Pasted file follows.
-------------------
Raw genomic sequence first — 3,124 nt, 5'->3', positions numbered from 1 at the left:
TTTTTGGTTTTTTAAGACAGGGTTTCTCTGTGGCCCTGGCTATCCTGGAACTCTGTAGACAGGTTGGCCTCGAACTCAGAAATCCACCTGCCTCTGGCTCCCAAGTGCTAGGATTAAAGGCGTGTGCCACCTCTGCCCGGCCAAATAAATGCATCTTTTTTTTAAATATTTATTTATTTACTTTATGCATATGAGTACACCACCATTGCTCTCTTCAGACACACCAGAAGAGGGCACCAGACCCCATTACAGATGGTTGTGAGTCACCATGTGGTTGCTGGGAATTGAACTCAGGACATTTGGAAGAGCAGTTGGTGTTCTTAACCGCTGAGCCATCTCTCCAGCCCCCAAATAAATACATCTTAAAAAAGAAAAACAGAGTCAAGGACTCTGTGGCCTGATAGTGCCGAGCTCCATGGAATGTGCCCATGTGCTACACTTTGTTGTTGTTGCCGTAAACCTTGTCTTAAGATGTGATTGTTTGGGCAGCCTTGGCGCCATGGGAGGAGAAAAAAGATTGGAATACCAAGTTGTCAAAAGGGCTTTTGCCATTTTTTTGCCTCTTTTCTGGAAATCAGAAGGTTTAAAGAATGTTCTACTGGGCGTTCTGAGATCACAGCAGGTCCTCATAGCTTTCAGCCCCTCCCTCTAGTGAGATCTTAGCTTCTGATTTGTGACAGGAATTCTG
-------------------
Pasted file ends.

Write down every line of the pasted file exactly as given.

Raw genomic sequence first — 3,124 nt, 5'->3', positions numbered from 1 at the left:
TTTTTGGTTTTTTAAGACAGGGTTTCTCTGTGGCCCTGGCTATCCTGGAACTCTGTAGACAGGTTGGCCTCGAACTCAGAAATCCACCTGCCTCTGGCTCCCAAGTGCTAGGATTAAAGGCGTGTGCCACCTCTGCCCGGCCAAATAAATGCATCTTTTTTTTAAATATTTATTTATTTACTTTATGCATATGAGTACACCACCATTGCTCTCTTCAGACACACCAGAAGAGGGCACCAGACCCCATTACAGATGGTTGTGAGTCACCATGTGGTTGCTGGGAATTGAACTCAGGACATTTGGAAGAGCAGTTGGTGTTCTTAACCGCTGAGCCATCTCTCCAGCCCCCAAATAAATACATCTTAAAAAAGAAAAACAGAGTCAAGGACTCTGTGGCCTGATAGTGCCGAGCTCCATGGAATGTGCCCATGTGCTACACTTTGTTGTTGTTGCCGTAAACCTTGTCTTAAGATGTGATTGTTTGGGCAGCCTTGGCGCCATGGGAGGAGAAAAAAGATTGGAATACCAAGTTGTCAAAAGGGCTTTTGCCATTTTTTTGCCTCTTTTCTGGAAATCAGAAGGTTTAAAGAATGTTCTACTGGGCGTTCTGAGATCACAGCAGGTCCTCATAGCTTTCAGCCCCTCCCTCTAGTGAGATCTTAGCTTCTGATTTGTGACAGGAATTCTG